François Morellet

7 Mar-14 May 2024

Annely Juda Fine Art
London W1S 1AW


François Morellet (1926 – 2016) developed a radical approach to geometric abstraction; from the first works characterised by the optical and kinetic activation of surfaces and spaces - to the installation works incorporating the plastic interference of electric neon tubing, steel, and iron - Morellet aimed to simultaneously deconstruct and reconstruct the abstract language in an open dialogue between systems and randomness. 

The early system works were characterised by the use only of square panels, with lines drawn across them according to proper mathematical fractions but by the 1970s Morellet also introduced the possibilities of random numbers to create elements such as diagonals and colour.  Also from 1963, neon had become a central material in Morellet’s work.  What interested him in neon tubing was its specific material properties: its luminosity, the way it could be made to shut on and off automatically and that it was a manufactured, industrial material.  Referring to both Morellet’s strict adherence to systems and his unorthodox use of artificial light to minimise expressions of his own individuality, Jonathan Watkins in his text for the exhibition catalogue, notes that “Morellet was a positivist, much preferring the no-nonsense of science to the air of mystery that wafts around art..  In 1966 he (Morellet) wrote about light sources as “plastic material” “Only habit and traditions have prevented the direct sources of artificial light (bulbs, neon tubes) from taking up their rightful place in the artistic canon”. 

Later, by the mid 1980s, in counterbalance to the strict dogma so often associated with minimalism and abstraction, Morellet began to use wordplay in his titles rather than the previously prescriptive mathematical formulas, indicating a natural sense of humour and irreverence. For example, the large-scale neon installation Sous-Prématisme no.1, no.2, no.3, of 2010 refers directly to the work of Kasimir Malevich - whose strict brand of Constructivism or ‘Suprematism’ made a significant impression on Morellet but which he ultimately found overly “serious”.  In subsequent works other self-imposed rules were also relaxed including his breakaway from the square and the limitations of the vertical/horizontal.

Biography: Born in Cholet, France - where he lived and worked all his life - Morellet studied literature in Paris before returning to run his family-owned toy factory.  Morellet created figurative paintings before turning to abstraction after a highly influential trip to Brazil in 1950, where he discovered Concrete art and the work of Max Bill and Theo van Doesburg. In the late 1950s he discovered the ‘Duo-Collages’ of Jean Arp and Sophie Taeuber-Arp through his friend Ellsworth Kelly, which led him to introduce chance as a central principle, creating works based on random numbers found in his local phone directory or the infinite sequence of decimals of the number pi.  Morellet was a founding member of the Groupe de Recherche d’Art Visuel (GRAV), an experimental artist’s collaborative that emerged in France in the early 1960s. The group explored the possibilities of Kinetic Art and the viewer’s active engagement, while demystifying the romantic notion of the individual genius artist.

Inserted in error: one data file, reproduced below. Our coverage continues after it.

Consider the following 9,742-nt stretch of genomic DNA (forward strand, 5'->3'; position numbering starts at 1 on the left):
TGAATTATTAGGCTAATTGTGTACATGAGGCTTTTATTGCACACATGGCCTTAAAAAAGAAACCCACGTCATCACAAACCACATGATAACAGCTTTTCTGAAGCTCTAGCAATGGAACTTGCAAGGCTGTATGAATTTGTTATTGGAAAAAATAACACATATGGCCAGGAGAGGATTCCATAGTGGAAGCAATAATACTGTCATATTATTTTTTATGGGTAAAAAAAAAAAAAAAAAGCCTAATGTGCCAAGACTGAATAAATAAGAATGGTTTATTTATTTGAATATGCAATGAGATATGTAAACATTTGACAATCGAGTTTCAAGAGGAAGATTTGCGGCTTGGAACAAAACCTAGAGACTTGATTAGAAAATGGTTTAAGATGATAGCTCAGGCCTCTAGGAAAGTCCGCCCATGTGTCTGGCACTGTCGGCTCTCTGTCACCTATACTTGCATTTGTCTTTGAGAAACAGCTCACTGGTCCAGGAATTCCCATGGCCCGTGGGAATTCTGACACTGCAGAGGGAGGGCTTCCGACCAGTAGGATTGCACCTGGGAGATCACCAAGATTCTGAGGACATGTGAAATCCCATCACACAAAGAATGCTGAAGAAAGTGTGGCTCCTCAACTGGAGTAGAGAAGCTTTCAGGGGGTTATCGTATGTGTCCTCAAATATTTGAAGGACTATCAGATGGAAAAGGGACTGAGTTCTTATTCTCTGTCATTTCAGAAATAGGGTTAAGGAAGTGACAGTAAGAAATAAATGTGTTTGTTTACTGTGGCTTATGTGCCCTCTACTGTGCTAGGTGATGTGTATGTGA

Exhibitions:  In 1965 Morellet took part in ‘The Responsive Eye’ an important group exhibition at New York’s Museum of Modern Art and from 1984-85 a retrospective of his work toured North America including the Albright-Knox Art Gallery in Buffalo, Brooklyn Museum, Center for the Fine Arts in Miami & Musée d’art contemporain in Montreal, Canada.

Morellet’s work has been included in a number of landmark international group exhibitions including Documenta in Kassel, Germany (1964 [with GRAV], 1968, and 1977), and the Venice Biennale (1970 and 1990). His first major solo museum exhibition was organized by the Stedelijk Van Abbemuseum in Eindhoven in 1971 and toured throughout Europe - at each venue the works were displayed in different orientations; horizontal, vertical or upside down. Major retrospectives have also been held at the National Galerie in Berlin (1977), the Centre Pompidou (1986 and 2011) and the Galerie Nationale du Jeu de Paume (2000 – 2001) in Paris. His work is represented in major public collections including the Centre Pompidou, Dia Art Foundation, Los Angeles Museum of Art, The Museum of Modern Art, New York, the Seoul Museum of Art, Tate Britain, the Tel Aviv Museum, the Kunsthaus Zurich and the National Galerie Berlin. In 2017, Dia Art Foundation in the US presented a major survey of Morellet.

Morellet’s work is widely held in public collections and museums in France, Germany, across the rest of Europe and worldwide including the Centre Pompidou, Paris, Tate Modern, London, Kunsthaus Zurich, Nationalgalerie, Berlin, Stedelijk Museum, Amsterdam, Los Angeles Museum of Art, MOMA New York, Hirshorn Sculpture Garden, Washington DC, USA

The show at Annely Juda Fine Art is presented in conjunction with a concurrent exhibition at Invernizzi in Milan (opening 12 March) : this expansive show will be the sixth solo exhibition of Francois Morellet at Annely Juda Fine Art since the first in 1977.   A joint catalogue with essays by Francesca Pola and Jonathan Watkins accompanies the exhibitions.